John Mack Not The Only Money Maker In The Fam

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His wife, Christy Mack, started her own business in 2009, called Waterfall TALF Opportunity, which has apparently netted the Macks some pocket change.

Matt Taibbi** writes that in 2009, Christy Mack and Susan Karches launched Waterfall TALF Opportunity, a company with a Cayman Islands address, although the two women did not seem "to have any experience whatsoever in finance." Taibbi reports that with an initial upfront investment of $15 million, Waterfall TALF received $220 million in cash from the Fed, most of which it used to purchase "student loans and commercial mortgages." He further explains that the loans were set up so that the investors "would keep 100% of any gains on the deal while the Fed and the Treasury (read: the taxpayer) would eat 90% of the losses." As of last fall, he continues, $150 million of the total the women borrowed had yet to be paid back.

[NYDN]

**He of "Lloyd Blankfein should be in pound-me-in-the-ass prison," so, you know, giant grains of salt, etc.

Related

John Mack Takes Another Job That Doesn't Involve Selling Shoes At Bergdorf Goodman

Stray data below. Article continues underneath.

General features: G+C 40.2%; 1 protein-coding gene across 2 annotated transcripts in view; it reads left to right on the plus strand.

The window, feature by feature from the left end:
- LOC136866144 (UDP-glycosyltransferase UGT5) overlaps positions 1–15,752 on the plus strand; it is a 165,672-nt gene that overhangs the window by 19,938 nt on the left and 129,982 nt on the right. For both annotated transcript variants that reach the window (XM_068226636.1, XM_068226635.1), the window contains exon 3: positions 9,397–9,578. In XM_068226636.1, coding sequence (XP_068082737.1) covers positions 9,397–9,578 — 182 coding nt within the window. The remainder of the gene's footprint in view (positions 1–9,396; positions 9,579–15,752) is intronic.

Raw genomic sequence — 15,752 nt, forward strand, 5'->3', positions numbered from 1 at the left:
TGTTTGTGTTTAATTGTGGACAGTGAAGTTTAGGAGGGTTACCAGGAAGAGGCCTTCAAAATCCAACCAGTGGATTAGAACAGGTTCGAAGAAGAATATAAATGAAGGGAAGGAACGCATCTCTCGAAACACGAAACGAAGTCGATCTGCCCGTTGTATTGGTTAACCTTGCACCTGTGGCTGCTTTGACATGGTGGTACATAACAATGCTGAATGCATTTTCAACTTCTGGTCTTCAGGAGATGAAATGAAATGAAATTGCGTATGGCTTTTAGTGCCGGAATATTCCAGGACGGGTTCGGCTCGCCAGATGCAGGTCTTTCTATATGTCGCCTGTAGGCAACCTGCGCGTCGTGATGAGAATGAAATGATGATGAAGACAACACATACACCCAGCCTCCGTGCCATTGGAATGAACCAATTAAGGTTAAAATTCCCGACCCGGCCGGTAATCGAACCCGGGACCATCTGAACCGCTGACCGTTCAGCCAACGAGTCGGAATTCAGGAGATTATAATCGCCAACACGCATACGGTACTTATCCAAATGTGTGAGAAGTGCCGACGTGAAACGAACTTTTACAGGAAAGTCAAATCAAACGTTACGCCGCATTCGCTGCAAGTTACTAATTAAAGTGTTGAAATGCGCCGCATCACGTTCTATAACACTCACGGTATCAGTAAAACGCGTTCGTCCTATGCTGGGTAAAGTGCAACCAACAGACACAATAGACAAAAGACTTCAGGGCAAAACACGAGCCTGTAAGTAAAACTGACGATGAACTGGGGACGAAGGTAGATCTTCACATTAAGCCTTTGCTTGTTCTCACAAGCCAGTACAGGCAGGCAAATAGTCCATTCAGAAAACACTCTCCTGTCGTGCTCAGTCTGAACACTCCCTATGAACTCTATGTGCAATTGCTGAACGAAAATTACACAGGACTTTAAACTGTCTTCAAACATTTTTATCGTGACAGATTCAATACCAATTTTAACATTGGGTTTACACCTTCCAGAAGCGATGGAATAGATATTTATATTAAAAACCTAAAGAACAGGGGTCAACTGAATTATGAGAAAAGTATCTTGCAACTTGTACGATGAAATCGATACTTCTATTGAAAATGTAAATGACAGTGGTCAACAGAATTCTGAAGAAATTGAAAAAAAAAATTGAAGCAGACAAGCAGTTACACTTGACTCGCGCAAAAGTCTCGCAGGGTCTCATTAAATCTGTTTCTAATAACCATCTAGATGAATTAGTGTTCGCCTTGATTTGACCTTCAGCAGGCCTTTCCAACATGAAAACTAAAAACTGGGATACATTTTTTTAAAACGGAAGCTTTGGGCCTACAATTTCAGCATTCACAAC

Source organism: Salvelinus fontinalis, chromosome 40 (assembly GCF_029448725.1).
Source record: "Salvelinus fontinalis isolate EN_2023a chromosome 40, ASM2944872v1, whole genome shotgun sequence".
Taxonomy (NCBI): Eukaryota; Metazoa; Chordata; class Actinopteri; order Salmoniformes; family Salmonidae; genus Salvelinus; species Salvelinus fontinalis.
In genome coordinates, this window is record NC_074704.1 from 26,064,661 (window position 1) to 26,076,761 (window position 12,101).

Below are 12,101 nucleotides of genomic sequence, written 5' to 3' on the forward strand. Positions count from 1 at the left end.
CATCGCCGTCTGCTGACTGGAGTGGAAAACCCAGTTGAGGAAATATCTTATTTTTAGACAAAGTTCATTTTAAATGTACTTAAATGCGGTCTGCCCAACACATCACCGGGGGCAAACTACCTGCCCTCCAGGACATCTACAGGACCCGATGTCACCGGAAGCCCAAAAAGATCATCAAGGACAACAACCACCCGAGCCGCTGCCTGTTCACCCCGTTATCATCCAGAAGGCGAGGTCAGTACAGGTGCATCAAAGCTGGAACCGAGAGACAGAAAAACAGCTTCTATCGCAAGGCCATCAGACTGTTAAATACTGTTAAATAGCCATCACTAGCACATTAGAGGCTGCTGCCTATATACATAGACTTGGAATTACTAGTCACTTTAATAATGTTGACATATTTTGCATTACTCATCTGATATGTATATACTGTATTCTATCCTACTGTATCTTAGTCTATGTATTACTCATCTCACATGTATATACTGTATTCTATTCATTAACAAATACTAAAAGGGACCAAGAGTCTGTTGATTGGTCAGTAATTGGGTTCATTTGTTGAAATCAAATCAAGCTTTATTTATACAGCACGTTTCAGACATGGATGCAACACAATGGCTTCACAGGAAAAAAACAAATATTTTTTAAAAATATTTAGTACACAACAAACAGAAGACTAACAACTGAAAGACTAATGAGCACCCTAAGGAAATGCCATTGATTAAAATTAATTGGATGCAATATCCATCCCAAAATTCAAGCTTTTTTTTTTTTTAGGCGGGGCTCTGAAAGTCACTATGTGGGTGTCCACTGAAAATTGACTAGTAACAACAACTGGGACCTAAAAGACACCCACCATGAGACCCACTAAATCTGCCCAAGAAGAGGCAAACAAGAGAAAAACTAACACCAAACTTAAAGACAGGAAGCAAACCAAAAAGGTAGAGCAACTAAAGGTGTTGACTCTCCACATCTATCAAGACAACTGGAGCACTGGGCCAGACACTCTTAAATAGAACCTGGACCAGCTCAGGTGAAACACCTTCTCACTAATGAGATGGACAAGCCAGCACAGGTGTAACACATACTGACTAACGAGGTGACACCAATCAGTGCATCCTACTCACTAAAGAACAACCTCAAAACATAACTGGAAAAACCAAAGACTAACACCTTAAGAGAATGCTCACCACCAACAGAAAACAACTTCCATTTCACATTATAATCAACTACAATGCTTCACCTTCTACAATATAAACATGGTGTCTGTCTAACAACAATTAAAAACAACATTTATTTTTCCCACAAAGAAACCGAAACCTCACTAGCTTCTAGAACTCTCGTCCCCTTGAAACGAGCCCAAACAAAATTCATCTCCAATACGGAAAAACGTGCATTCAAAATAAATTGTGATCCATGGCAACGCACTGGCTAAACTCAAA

Earlier today, KKR announced that former Morgan Stanley Chairman and CEO John Mack will be joining the private equity firm as a senior adviser, "supporting new investing activities and providing counsel to KKR portfolio companies." Including the new gig, Mack is now working three jobs, the others being "part-time adviser" to Morgan Stanley and author (as previously noted, he's working on a book). And while it's nice to see him keeping busy, you know what these little diversions don't leave a lot of time for? Going after his dream. As you may recall, back in December Mack told a room full of Morgan Stanley employees that if he hadn't become a banker, he would have been a women's shoe salesman and that in the years since he chose one path over another, the former has never come close to replacing the latter when it comes to things that light a fire inside him. Even when he was CEO of Credit Suisse and Morgan Stanley, Mack found time to stop by Bergdorf Goodman and "watch the fierce New York ladies trying on Manolo Blahniks," often advising them on what to purchase, based on which pairs spoke to him and which did not ("Those-- those are the ones. Get them," he would say with undeniably certainty). Which was why, Mack said with a glimmer in his eye, his retirement would include being a "part-time salesman at Berdorf's." And, yet, here we are, more than three months later, and no such job has been procured. What's more, a spokeswoman for the department store has said that despite possessing an undeniable love and appreciation for shoes and being a born salesman, in order to work the floor, Mack would have to go through the same training program, just like everyone else, and he hasn't even filled out the application to do so. Why the hold up? It seems pretty obvious that when it comes to the thing that makes him feel alive someone is scared. Not scared to fail-- hell, he knows he can move that product. But scared the reality won't live up to the dream. Scared that years from now, selling shoes will just be a slog like everything else. So he takes these bull shit little advisory jobs so he can say he "just doesn't have the time" when the topic comes up, knowing full well that he goes to sleep at night and wakes up in the morning thinking about women's shoes and that nothing, and we mean nothing, will ever compare to feeling he'll get running back and forth to the stock room juggling six different styles in 3 different sizes, working his ass off to make that sale. The sooner he realizes that, the better. He obviously told the MS people about his little-known passion/plan for reason: to make himself accountable. If you see Mack today or next week or the week after, [tell him to go for it.] John Mack To Join KKR As Senior Adviser [Deal Journal]